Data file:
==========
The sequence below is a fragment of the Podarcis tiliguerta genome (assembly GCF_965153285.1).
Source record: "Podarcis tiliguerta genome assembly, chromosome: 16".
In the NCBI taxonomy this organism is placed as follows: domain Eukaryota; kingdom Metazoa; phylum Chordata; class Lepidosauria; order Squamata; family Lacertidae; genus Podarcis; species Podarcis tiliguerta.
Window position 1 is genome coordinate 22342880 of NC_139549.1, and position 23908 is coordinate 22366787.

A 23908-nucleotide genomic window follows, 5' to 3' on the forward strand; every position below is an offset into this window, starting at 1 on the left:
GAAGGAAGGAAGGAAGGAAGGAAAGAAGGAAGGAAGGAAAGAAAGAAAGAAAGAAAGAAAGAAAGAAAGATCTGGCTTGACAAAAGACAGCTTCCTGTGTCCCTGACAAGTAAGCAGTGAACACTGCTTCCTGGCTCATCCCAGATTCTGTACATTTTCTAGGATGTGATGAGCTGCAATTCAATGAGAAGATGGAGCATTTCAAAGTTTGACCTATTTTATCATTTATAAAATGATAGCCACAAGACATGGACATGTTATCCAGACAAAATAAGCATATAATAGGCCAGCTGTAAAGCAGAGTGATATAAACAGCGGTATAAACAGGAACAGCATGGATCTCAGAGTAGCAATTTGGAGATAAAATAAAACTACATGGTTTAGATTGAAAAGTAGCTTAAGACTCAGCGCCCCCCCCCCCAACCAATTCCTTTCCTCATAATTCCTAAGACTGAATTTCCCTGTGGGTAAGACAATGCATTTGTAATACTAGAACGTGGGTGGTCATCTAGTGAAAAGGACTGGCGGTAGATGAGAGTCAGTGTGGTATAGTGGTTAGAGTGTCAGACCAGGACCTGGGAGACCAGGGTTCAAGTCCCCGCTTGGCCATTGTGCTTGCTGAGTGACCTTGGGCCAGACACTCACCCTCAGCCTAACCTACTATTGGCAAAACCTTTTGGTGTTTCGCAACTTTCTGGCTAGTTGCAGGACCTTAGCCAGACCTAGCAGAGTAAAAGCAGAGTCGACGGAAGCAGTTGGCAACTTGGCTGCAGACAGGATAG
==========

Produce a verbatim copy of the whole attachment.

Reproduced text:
The sequence below is a fragment of the Podarcis tiliguerta genome (assembly GCF_965153285.1).
Source record: "Podarcis tiliguerta genome assembly, chromosome: 16".
In the NCBI taxonomy this organism is placed as follows: domain Eukaryota; kingdom Metazoa; phylum Chordata; class Lepidosauria; order Squamata; family Lacertidae; genus Podarcis; species Podarcis tiliguerta.
Window position 1 is genome coordinate 22342880 of NC_139549.1, and position 23908 is coordinate 22366787.

A 23908-nucleotide genomic window follows, 5' to 3' on the forward strand; every position below is an offset into this window, starting at 1 on the left:
GAAGGAAGGAAGGAAGGAAGGAAAGAAGGAAGGAAGGAAAGAAAGAAAGAAAGAAAGAAAGAAAGAAAGATCTGGCTTGACAAAAGACAGCTTCCTGTGTCCCTGACAAGTAAGCAGTGAACACTGCTTCCTGGCTCATCCCAGATTCTGTACATTTTCTAGGATGTGATGAGCTGCAATTCAATGAGAAGATGGAGCATTTCAAAGTTTGACCTATTTTATCATTTATAAAATGATAGCCACAAGACATGGACATGTTATCCAGACAAAATAAGCATATAATAGGCCAGCTGTAAAGCAGAGTGATATAAACAGCGGTATAAACAGGAACAGCATGGATCTCAGAGTAGCAATTTGGAGATAAAATAAAACTACATGGTTTAGATTGAAAAGTAGCTTAAGACTCAGCGCCCCCCCCCCCAACCAATTCCTTTCCTCATAATTCCTAAGACTGAATTTCCCTGTGGGTAAGACAATGCATTTGTAATACTAGAACGTGGGTGGTCATCTAGTGAAAAGGACTGGCGGTAGATGAGAGTCAGTGTGGTATAGTGGTTAGAGTGTCAGACCAGGACCTGGGAGACCAGGGTTCAAGTCCCCGCTTGGCCATTGTGCTTGCTGAGTGACCTTGGGCCAGACACTCACCCTCAGCCTAACCTACTATTGGCAAAACCTTTTGGTGTTTCGCAACTTTCTGGCTAGTTGCAGGACCTTAGCCAGACCTAGCAGAGTAAAAGCAGAGTCGACGGAAGCAGTTGGCAACTTGGCTGCAGACAGGATAG